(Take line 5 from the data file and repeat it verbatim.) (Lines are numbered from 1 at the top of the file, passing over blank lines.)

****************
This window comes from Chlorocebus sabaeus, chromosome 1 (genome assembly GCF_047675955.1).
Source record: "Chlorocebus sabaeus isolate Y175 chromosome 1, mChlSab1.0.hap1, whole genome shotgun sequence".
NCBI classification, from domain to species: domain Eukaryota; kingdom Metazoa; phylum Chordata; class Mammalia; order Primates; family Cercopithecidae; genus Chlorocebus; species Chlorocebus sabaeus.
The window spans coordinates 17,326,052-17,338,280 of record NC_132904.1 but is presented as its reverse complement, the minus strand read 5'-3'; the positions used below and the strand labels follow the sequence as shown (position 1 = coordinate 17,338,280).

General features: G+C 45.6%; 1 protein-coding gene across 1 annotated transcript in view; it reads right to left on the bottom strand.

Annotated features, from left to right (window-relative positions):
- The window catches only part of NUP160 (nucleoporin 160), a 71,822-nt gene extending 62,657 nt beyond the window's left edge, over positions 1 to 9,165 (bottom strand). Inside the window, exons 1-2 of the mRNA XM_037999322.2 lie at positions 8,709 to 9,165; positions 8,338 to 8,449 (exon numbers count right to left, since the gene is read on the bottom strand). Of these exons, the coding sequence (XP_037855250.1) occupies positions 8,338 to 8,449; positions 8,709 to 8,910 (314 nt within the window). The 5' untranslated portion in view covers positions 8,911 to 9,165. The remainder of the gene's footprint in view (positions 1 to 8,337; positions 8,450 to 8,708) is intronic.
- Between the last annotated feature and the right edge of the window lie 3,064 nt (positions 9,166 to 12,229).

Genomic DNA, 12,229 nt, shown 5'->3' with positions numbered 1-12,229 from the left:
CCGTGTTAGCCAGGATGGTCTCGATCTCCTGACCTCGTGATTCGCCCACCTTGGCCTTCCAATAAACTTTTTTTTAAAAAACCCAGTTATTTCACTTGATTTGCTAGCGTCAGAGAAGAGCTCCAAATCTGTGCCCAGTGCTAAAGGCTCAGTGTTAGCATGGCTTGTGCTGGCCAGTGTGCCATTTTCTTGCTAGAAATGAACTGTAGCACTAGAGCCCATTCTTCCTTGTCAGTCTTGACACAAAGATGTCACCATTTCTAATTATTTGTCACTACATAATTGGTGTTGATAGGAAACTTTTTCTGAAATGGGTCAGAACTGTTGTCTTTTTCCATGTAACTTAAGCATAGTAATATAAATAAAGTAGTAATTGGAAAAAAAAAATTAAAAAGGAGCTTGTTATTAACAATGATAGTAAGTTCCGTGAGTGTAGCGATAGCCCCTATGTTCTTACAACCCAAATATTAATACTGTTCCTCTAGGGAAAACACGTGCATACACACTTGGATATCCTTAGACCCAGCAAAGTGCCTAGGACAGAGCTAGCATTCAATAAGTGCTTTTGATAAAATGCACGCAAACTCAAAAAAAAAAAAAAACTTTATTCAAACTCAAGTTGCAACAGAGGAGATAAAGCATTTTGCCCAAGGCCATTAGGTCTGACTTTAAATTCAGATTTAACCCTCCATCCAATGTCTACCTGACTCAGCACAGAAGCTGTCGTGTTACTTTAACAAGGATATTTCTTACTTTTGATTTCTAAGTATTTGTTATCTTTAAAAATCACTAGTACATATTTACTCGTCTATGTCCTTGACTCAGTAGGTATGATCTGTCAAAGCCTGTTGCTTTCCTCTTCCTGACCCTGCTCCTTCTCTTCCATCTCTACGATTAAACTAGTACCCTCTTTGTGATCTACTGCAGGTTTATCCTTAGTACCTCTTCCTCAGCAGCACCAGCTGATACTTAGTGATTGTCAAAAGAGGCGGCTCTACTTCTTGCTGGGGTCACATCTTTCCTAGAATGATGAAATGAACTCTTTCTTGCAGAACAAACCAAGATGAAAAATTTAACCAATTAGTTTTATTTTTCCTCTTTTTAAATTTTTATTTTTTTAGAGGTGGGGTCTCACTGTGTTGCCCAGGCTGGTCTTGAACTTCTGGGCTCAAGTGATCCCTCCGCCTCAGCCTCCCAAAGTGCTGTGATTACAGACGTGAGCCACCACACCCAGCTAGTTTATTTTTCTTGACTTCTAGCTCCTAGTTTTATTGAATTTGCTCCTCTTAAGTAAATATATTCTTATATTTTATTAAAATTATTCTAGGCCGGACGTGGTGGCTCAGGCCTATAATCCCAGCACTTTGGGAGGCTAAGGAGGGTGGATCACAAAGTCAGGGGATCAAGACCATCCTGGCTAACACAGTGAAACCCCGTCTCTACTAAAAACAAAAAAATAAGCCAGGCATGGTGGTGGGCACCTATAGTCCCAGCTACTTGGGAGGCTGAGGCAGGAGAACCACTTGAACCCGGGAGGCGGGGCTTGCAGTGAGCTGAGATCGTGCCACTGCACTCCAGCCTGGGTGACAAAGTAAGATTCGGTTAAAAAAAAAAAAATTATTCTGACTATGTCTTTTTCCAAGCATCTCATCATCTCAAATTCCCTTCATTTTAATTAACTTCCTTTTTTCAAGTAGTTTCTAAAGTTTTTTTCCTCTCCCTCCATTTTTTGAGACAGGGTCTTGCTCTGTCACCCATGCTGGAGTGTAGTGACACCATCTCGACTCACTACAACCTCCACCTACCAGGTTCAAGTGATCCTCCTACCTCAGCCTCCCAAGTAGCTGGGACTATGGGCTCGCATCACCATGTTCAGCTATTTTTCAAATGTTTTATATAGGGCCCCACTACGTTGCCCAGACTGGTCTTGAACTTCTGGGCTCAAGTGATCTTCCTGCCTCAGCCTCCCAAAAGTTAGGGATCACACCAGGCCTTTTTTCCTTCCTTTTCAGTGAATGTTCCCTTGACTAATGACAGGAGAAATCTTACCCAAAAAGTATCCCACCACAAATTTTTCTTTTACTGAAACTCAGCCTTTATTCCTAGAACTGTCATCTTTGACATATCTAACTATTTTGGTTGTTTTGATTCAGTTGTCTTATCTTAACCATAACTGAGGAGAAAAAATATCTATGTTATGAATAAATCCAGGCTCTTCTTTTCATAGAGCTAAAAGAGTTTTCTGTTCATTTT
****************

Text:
General features: G+C 45.6%; 1 protein-coding gene across 1 annotated transcript in view; it reads right to left on the bottom strand.